Commenting on the US decision to suspend some military aid to Egypt;

A US State Department spokesman told Al Jazeera that Secretary of State Anthony Blinken will allow the use of $130 million in military funding to Egypt if the Egyptian government resolutely addresses certain human rights situations.

The State Department spokesman said that the administration of President Joe Biden supports the strengthening of bilateral relations between the United States and Egypt with tangible and lasting improvement in the field of human rights.

The spokesman added that President Biden and his Egyptian counterpart Abdel Fattah al-Sisi share a commitment to a strong and fruitful partnership between the two countries, and pointed out that Israeli Prime Minister Naftali Bennett's visit to Egypt two days ago is an example of Egypt's important role in promoting regional stability, he said.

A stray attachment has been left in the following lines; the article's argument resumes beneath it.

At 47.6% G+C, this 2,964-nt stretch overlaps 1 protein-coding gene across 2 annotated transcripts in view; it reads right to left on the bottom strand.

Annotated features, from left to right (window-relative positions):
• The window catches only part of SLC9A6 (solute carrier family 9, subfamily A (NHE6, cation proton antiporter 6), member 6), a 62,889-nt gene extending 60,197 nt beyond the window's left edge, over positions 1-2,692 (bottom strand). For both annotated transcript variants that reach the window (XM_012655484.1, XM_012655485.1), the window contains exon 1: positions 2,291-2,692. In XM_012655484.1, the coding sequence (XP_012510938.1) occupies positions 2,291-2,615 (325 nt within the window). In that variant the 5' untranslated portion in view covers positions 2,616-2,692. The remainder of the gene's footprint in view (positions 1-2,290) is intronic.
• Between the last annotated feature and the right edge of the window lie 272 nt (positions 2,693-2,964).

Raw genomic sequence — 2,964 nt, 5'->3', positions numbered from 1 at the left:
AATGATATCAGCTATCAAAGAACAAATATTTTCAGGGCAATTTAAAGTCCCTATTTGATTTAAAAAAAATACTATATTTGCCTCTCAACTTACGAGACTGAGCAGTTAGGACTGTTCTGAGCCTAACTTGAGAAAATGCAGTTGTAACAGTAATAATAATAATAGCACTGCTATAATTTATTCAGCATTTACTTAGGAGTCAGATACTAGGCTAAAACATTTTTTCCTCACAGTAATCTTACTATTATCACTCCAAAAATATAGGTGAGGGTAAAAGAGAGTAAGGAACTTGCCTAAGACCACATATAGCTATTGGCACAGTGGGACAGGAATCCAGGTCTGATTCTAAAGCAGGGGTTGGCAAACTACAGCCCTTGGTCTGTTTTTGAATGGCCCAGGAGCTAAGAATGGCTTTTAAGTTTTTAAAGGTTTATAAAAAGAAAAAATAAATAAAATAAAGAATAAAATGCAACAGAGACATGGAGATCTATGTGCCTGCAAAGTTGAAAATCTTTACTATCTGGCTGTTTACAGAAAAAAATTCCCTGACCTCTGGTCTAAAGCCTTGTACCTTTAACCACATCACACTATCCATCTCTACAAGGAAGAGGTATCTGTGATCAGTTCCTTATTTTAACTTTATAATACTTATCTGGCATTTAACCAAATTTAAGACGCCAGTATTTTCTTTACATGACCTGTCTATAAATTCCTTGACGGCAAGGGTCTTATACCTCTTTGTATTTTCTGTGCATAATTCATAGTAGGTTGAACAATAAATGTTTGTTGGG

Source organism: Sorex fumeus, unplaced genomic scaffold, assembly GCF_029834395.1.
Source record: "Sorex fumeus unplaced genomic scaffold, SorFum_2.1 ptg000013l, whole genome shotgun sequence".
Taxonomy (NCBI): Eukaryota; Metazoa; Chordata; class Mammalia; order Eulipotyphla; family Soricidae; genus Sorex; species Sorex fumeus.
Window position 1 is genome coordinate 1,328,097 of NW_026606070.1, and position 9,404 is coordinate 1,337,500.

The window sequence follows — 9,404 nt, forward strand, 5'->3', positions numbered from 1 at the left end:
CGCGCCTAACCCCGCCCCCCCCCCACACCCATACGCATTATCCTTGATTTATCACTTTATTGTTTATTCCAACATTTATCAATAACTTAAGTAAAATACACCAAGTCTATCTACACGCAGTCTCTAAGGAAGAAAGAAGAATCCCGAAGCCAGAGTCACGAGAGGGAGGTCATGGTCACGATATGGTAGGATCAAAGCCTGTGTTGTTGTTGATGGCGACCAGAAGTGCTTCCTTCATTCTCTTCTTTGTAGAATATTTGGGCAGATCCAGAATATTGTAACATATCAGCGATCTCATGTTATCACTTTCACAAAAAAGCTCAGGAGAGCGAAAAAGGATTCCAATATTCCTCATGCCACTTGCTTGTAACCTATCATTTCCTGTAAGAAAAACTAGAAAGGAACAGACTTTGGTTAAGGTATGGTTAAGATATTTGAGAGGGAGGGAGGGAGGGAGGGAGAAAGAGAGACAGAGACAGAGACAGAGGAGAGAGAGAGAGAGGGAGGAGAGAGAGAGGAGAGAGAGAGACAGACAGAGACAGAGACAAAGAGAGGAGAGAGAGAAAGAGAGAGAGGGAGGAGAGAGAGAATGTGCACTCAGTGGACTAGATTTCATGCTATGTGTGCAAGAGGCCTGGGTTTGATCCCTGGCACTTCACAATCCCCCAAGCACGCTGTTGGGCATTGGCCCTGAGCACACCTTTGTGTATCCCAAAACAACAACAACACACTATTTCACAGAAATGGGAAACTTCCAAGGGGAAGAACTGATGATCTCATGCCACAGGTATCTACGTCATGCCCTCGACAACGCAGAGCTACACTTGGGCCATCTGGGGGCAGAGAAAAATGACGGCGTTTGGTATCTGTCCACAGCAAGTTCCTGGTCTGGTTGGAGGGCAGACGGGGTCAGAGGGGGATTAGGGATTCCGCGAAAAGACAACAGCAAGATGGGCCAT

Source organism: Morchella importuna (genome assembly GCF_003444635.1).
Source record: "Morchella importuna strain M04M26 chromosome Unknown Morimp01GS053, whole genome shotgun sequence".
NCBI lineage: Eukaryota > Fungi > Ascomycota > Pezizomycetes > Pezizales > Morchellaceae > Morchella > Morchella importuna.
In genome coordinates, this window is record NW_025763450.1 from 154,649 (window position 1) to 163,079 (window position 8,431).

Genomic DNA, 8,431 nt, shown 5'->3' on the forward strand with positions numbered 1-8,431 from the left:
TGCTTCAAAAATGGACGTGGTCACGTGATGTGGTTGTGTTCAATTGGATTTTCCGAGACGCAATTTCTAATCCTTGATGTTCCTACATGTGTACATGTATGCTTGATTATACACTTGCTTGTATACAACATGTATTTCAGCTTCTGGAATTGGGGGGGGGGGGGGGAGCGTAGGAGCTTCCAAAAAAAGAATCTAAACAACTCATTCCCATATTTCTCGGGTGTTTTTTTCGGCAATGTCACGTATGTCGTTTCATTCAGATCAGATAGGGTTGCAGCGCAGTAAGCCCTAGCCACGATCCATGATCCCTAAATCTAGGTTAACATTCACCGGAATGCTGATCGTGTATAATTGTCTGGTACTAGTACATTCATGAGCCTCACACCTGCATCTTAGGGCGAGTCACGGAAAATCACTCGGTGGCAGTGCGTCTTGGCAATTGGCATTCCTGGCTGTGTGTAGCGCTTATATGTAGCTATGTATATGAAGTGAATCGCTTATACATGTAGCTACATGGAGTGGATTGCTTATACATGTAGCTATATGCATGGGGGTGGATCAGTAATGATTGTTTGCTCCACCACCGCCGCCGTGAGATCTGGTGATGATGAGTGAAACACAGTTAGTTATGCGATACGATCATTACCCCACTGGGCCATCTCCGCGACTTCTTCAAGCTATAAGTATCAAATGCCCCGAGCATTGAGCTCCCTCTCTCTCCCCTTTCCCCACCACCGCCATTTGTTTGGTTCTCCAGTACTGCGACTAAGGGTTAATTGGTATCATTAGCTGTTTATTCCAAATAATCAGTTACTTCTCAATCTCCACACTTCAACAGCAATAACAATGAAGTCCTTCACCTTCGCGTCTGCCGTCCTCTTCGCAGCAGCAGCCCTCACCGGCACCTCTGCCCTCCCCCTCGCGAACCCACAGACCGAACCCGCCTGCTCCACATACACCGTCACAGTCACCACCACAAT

However, the spokesman said that despite this, the United States is concerned about the continued reports of violations and abuses in the field of human rights in Egypt.

Last Monday, Politico quoted a US official as saying that the Biden administration decided to withhold part of the conditional military aid to Egypt, due to concerns about the human rights situation in it, and also decided to impose restrictions on the use of the remaining part of those funds.

The United States provides Egypt with military aid worth $1.3 billion annually, and Congress sets conditions related to respecting human rights on $300 million of that total amount. However, the Secretary of State has the right to exceed these conditions and allow aid to be passed to Cairo, which is the usual practice.

The same source said that the Biden administration intends to pass $170 million out of $300 million to Egypt, and withhold the remaining $130 million until the Egyptian government meets unspecified human rights conditions.

He added that 170 million would be usable only in certain aspects, such as combating terrorism and securing borders.

Politico said that this decision may not live up to the hopes of some members of Congress and activists who are concerned about human rights violations, but it may be more a victory for human rights than most of the positions taken by previous US administrations regarding military aid to Egypt.

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